Techstars Expands With New Accelerator in Berlin
How do you say “startup accelerator” in German? We might soon know, now that Techstars is opening a new program in Berlin.
The first program is this summer, with applications being accepted through March 15. Techstars said the program will be run in English, and it expects to have more than 100 mentors.
Techstars announced the news Wednesday in a blog post by Jens Lapinski, who will be the Berlin accelerator’s managing director. He previously has been a mentor with the London program.
Lapinski and Techstars began laying the groundwork for the expansion about six months ago, and Lapinski said he has already met with 50 to 100 Berlin-based entrepreneurs and investors. It gave him exposure to the German capital’s growing startup scene, which is catching up with London’s, at least when judged by the number of startups able to raise $10 million rounds, his post said.
Lapinski believes Berlin’s quality of life, relatively low costs of living and running a business, and the prevalence of English speakers make the city a great place to launch a tech company. But there’s also a pragmatic appeal.
“I think there is more high-quality seed capital in Berlin than there are investment opportunities of the same quality,” he wrote, saying it was a climate “perfect for entrepreneurs.”
Those potential investors don’t just bring their money to the table, they also have experience building tech companies.
“Berlin is a city with almost no ‘old’ money,” Lapinski said. “Almost all of the angel investors that are actively investing in Berlin are former Internet entrepreneurs. They have been there and done it. It makes a huge difference.”
In an interview, Lapinski added that Techstars plans to help startups work around some of the wrinkles in European technology investing, which is in some ways more difficult than in the U.S.
“I think when it comes to early stage funding, there is plenty of cash in Germany. When it comes to later-stage funding and the companies are more mature, we can make intros to funds abroad. We specifically have processes and staff for this,” he said.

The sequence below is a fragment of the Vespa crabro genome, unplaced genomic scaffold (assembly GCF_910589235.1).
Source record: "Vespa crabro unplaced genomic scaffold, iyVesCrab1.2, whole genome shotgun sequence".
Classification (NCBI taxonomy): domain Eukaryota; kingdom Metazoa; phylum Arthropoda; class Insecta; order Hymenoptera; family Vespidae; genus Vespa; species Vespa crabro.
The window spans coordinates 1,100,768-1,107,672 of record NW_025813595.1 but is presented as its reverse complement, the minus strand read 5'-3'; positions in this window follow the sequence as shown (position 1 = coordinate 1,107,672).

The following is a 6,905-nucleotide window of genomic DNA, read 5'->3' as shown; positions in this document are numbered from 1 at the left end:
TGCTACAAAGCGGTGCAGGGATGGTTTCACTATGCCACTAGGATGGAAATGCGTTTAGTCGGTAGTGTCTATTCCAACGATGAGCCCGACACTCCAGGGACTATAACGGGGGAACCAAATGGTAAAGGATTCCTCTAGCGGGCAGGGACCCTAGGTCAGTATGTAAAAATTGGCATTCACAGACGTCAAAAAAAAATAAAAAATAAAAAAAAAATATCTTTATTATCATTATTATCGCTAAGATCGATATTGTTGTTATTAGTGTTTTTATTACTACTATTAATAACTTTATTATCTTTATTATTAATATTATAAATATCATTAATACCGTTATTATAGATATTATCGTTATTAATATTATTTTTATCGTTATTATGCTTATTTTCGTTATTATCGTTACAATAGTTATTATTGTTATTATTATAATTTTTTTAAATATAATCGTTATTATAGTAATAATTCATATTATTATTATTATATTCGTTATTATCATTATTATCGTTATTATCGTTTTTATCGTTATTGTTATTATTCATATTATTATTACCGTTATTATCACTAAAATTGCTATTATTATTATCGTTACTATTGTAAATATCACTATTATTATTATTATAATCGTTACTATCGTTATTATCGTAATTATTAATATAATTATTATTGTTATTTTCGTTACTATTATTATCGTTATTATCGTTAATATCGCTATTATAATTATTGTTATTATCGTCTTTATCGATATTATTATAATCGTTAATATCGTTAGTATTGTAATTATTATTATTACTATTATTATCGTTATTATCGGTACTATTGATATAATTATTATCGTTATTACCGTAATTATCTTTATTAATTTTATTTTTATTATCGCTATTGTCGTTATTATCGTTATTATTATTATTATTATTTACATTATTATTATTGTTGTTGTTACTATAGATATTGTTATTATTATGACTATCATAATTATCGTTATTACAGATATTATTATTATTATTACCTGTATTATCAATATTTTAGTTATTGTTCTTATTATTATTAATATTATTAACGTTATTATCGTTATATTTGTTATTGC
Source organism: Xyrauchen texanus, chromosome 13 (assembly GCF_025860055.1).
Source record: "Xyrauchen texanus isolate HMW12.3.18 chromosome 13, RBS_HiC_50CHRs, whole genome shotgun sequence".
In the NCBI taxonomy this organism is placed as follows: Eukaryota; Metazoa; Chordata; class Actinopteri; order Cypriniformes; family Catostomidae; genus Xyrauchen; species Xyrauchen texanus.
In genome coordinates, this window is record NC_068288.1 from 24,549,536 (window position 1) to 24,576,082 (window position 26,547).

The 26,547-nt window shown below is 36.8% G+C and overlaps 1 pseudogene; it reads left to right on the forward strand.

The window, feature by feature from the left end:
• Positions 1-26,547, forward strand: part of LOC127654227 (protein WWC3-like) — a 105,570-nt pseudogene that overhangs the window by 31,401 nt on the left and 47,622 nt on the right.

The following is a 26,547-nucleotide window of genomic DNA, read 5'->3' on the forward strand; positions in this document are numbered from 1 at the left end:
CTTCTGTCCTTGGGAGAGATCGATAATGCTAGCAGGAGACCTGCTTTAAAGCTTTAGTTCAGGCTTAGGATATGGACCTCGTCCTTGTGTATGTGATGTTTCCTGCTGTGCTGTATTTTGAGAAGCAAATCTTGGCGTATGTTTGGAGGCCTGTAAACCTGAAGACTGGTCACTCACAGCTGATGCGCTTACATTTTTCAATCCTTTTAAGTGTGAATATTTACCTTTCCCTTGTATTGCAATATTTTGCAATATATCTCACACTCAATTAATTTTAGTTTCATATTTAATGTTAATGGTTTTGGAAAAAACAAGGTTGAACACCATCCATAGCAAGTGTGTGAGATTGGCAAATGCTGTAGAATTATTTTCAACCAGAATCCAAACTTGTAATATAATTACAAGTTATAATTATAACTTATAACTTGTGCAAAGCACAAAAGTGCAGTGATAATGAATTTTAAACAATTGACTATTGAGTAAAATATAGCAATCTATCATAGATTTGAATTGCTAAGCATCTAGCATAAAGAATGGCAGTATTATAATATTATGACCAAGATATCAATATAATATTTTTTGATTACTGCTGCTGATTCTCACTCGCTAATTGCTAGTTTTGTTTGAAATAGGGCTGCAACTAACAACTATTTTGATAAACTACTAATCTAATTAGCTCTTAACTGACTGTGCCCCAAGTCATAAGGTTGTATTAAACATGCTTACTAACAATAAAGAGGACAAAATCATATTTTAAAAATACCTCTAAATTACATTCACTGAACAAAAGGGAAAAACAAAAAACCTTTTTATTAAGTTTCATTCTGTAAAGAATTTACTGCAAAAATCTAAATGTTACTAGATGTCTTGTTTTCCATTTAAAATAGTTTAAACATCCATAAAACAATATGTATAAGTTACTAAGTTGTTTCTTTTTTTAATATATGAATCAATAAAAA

This is Techstars’ third foray overseas and first in a non-English-speaking country. In 2013, it took over the Springboard accelerator in London, and two classes have graduated under the Techstars London banner. In 2014, it started an accelerator focused on developing technology for the financial industry in a partnership with Barclays, the British banking and financial services group.
Lapinski said the program will take startups from all over the world, although he expects the majority will come from Europe. The London program has a very international flavor, but the diversity hasn’t been a problem when it’s come to differences in language or culture.
“In London we had companies in the program that originated from the U.K., U.S., Ireland, Germany, Spain, Estonia, South Korea, and Israel,” he said. “They were all very different and obviously had different cultures, but they all had the same kind of problems when it came to growing their businesses. I expect the same in this program.”
Startups do seem to reflect where they come from, but it’s not about nationality in Lapinski’s view. It’s more about whether they come from places where tech companies and entrepreneurs already have established a legacy that nurtures the next wave.
“Companies that are surrounded by very experienced entrepreneurs, mentors and investors tend to behave differently, more mature. I think that is the primary difference,” he said.
All told, Techstars now has accelerators in nine cities and eight accelerators focused on specific industries that are run in partnerships with companies, including Nike, Kaplan, and Qualcomm.